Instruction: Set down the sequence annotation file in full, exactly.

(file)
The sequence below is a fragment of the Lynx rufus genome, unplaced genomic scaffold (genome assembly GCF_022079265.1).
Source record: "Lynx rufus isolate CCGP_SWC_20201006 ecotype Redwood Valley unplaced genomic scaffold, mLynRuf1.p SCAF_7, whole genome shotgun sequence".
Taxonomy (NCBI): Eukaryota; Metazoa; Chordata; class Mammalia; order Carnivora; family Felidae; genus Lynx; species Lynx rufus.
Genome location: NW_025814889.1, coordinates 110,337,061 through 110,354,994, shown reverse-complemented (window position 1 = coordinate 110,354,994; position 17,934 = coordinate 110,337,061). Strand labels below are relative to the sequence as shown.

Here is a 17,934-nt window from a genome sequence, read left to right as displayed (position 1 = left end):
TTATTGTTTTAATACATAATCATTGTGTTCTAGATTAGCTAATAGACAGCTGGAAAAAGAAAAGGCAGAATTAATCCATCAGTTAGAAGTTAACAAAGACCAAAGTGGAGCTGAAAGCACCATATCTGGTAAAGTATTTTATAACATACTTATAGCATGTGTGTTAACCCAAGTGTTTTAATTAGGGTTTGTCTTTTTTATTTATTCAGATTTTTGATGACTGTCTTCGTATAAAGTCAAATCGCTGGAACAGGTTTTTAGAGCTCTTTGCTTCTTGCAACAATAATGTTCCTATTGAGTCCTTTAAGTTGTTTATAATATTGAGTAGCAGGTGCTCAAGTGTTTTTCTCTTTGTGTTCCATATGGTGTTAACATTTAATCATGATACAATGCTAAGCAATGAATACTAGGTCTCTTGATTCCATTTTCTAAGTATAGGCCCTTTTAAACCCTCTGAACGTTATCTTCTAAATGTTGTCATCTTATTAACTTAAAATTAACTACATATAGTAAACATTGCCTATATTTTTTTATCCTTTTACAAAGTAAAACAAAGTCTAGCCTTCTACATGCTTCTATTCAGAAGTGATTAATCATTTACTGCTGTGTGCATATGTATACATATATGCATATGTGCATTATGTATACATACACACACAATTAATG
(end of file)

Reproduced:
The sequence below is a fragment of the Lynx rufus genome, unplaced genomic scaffold (genome assembly GCF_022079265.1).
Source record: "Lynx rufus isolate CCGP_SWC_20201006 ecotype Redwood Valley unplaced genomic scaffold, mLynRuf1.p SCAF_7, whole genome shotgun sequence".
Taxonomy (NCBI): Eukaryota; Metazoa; Chordata; class Mammalia; order Carnivora; family Felidae; genus Lynx; species Lynx rufus.
Genome location: NW_025814889.1, coordinates 110,337,061 through 110,354,994, shown reverse-complemented (window position 1 = coordinate 110,354,994; position 17,934 = coordinate 110,337,061). Strand labels below are relative to the sequence as shown.

Here is a 17,934-nt window from a genome sequence, read left to right as displayed (position 1 = left end):
TTATTGTTTTAATACATAATCATTGTGTTCTAGATTAGCTAATAGACAGCTGGAAAAAGAAAAGGCAGAATTAATCCATCAGTTAGAAGTTAACAAAGACCAAAGTGGAGCTGAAAGCACCATATCTGGTAAAGTATTTTATAACATACTTATAGCATGTGTGTTAACCCAAGTGTTTTAATTAGGGTTTGTCTTTTTTATTTATTCAGATTTTTGATGACTGTCTTCGTATAAAGTCAAATCGCTGGAACAGGTTTTTAGAGCTCTTTGCTTCTTGCAACAATAATGTTCCTATTGAGTCCTTTAAGTTGTTTATAATATTGAGTAGCAGGTGCTCAAGTGTTTTTCTCTTTGTGTTCCATATGGTGTTAACATTTAATCATGATACAATGCTAAGCAATGAATACTAGGTCTCTTGATTCCATTTTCTAAGTATAGGCCCTTTTAAACCCTCTGAACGTTATCTTCTAAATGTTGTCATCTTATTAACTTAAAATTAACTACATATAGTAAACATTGCCTATATTTTTTTATCCTTTTACAAAGTAAAACAAAGTCTAGCCTTCTACATGCTTCTATTCAGAAGTGATTAATCATTTACTGCTGTGTGCATATGTATACATATATGCATATGTGCATTATGTATACATACACACACAATTAATG